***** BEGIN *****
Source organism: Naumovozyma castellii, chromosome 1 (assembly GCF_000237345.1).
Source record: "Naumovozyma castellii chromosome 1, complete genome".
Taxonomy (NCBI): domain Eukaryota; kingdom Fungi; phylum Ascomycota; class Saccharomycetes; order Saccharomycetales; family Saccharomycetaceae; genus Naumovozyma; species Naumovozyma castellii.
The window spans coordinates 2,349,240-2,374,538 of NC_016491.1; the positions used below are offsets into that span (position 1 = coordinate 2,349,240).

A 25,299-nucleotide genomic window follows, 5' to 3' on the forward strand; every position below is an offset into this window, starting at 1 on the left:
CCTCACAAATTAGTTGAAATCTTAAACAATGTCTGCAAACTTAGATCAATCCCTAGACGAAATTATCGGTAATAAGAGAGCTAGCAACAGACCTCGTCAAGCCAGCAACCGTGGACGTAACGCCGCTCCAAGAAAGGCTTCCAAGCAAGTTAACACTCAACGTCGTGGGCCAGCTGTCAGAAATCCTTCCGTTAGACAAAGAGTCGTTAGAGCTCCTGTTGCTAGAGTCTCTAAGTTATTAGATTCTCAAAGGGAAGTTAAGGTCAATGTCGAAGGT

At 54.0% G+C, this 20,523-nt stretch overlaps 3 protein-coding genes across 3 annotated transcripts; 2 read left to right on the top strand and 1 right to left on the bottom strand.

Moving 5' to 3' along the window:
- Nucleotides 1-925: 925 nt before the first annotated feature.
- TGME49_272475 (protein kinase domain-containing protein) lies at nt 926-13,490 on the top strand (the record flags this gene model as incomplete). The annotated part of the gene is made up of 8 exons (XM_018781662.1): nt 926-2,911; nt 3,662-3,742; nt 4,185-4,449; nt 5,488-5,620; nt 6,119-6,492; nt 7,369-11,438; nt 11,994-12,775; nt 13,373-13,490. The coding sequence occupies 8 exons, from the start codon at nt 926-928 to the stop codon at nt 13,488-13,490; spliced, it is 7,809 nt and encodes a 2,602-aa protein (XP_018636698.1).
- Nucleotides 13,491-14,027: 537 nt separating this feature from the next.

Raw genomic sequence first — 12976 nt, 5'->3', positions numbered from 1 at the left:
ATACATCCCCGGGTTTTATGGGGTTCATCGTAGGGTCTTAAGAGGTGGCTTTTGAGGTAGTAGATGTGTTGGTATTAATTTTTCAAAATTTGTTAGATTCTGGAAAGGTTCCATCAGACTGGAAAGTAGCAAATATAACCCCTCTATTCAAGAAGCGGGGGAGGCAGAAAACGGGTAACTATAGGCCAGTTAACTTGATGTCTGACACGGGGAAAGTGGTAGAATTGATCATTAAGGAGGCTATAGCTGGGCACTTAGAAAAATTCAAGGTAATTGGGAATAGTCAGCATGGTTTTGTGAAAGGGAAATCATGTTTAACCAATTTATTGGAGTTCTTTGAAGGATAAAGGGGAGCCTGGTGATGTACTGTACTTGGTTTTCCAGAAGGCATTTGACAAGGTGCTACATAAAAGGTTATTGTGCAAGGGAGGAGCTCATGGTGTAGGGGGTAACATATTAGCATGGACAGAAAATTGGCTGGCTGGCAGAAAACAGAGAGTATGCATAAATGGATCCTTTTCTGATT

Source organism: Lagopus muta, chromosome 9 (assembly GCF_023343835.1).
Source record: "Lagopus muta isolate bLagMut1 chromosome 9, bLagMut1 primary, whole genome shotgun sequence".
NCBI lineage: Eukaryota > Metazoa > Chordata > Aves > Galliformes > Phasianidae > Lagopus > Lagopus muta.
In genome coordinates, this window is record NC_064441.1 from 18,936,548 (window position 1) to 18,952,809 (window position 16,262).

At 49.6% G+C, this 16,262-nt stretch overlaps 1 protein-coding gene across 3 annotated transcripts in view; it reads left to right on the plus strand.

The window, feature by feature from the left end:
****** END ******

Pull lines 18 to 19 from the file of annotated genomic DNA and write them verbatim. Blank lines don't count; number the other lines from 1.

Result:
At 49.6% G+C, this 16,262-nt stretch overlaps 1 protein-coding gene across 3 annotated transcripts in view; it reads left to right on the plus strand.

The window, feature by feature from the left end: